So now the next question is: Why do those folks (certified, ESL as opposed to EFL, living in N.A.) avoid us on the forum? Crying or Very sad We're a jolly lot! Lack of relevance, I suppose--in their home environment, they don't really need to know how to cope "abroad."

d
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Gordon



Joined: 28 Jan 2003
Posts: 5309
Location: Japan

PostPosted: Thu Sep 25, 2003 9:25 am    Post subject: Reply with quote

Denise said
Quote:
Why do those folks (certified, ESL as opposed to EFL, living in N.A.) avoid us on the forum?


I don't think it is a matter of avoidance.
Most of the ESL teachers I worked with in Canada were too busy with their hectic lives to go overseas. They thought they'd have to give up too much. So many think teaching in a foreign land was like the scene from "Good Morning Vietnam" and so are too scared to go overseas. If you have a family, like I do, it is a lot more complicated and you get a lot more choosy about where you would live. If I was single, I could go anywhere and live anywhere, but not anymore.
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Capergirl



Joined: 02 Feb 2003
Posts: 1232
Location: Nova Scotia, Canada

PostPosted: Sat Sep 27, 2003 8:48 pm    Post subject: Reply with quote

Well, speaking for myself, I don't avoid this forum, but there doesn't seem to be much action on it. Wink I'll throw a question out there anyway. How many reading this are teaching in NA right now, and where are you? Very Happy

P.S. Gordon, I'm envious. I wish I could be teaching in Japan or some other intriguing locale. However, as a single mom it's pretty difficult. Plus, my daughter's father (who lives in England, by the way) doesn't want me to take our daughter anywhere outside of North America (except for England, of course). *sigh* Rolling Eyes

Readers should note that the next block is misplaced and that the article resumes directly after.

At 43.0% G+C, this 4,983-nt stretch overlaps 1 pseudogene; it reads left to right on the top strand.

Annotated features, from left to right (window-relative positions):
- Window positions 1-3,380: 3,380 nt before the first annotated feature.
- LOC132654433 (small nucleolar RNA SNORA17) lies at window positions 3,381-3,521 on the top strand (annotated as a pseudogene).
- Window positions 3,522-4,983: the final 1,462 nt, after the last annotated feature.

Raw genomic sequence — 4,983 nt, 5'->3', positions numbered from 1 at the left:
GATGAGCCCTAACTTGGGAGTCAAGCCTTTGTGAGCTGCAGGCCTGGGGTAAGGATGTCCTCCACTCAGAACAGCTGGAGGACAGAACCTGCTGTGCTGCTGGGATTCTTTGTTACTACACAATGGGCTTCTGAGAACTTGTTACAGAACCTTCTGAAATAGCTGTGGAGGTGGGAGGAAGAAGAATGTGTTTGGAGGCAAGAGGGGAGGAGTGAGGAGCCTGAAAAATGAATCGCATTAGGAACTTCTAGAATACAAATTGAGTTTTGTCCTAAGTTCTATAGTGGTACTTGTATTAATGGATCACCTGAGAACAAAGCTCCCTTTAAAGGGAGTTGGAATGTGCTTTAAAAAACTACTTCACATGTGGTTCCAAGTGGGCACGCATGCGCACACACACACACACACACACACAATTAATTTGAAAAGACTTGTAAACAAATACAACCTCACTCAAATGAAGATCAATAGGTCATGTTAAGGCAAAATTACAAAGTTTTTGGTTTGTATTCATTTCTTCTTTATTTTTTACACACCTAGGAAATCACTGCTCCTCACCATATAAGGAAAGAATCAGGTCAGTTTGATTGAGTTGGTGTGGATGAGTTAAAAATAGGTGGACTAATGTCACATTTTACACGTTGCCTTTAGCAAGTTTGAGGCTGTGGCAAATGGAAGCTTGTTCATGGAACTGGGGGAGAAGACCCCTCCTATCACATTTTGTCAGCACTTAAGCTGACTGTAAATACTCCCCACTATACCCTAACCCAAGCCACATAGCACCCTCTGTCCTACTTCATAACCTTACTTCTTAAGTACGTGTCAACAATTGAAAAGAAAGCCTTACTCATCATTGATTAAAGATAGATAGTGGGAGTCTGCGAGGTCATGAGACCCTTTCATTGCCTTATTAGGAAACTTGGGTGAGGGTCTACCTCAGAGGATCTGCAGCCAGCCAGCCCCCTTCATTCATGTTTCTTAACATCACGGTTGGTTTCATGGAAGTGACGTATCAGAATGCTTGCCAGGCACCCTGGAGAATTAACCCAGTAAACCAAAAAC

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Gordon



Joined: 28 Jan 2003
Posts: 5309
Location: Japan

PostPosted: Sat Sep 27, 2003 10:23 pm    Post subject: Reply with quote

Capergirl, that's too bad that your ex-husband (I assume) won't let you take your daughter to another country. Crying or Very sad Crying or Very sad
I believe it is really good for a child to grow up in a foreign country, learn a new language and experience a new culture. However, they must have a stable environment. Of course that applies everywhere, but in your home country, you'd most likely have family and government support.

BTW, how old is your daughter? My daughter is almost 2 and is learning lots of Japanese already. She'll be teaching me next year. Laughing
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Capergirl



Joined: 02 Feb 2003
Posts: 1232
Location: Nova Scotia, Canada

PostPosted: Sun Sep 28, 2003 1:12 am    Post subject: Reply with quote

Ex-fiance actually. Wink I understand why he is hesitant, though. He was with me in Korea and Taiwan, and not all of our experiences were positive. If you have been reading my posts, you probably have some idea. Razz In any case, it would be really tough to make that kind of a move with a preschooler by myself. (She's 3, almost 4, by the way. Smile )

I shouldn't complain because I do have a great job teaching ESL at a university here. However, wanderlust gnaws at me. Wink Perhaps when she is a bit older, he will reconsider. We'll see. I may end up taking her to England for a while. In spite of what I've been told, it's not that hard to get an ESL post there and the money is not bad. Cool
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Corey



Joined: 05 Jul 2003
Posts: 112
Location: Canada

PostPosted: Mon Sep 29, 2003 6:18 pm    Post subject: Reply with quote

What uni are you at?
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Capergirl



Joined: 02 Feb 2003
Posts: 1232
Location: Nova Scotia, Canada

PostPosted: Mon Sep 29, 2003 7:47 pm    Post subject: Reply with quote

UCCB, Corey. Where are you? Smile
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Corey



Joined: 05 Jul 2003
Posts: 112
Location: Canada

PostPosted: Mon Sep 29, 2003 8:05 pm    Post subject: Reply with quote

Nice. Does the ESL program there require an MA or PhD. ?

I am currently in Costa Rica but I will be returning home soon.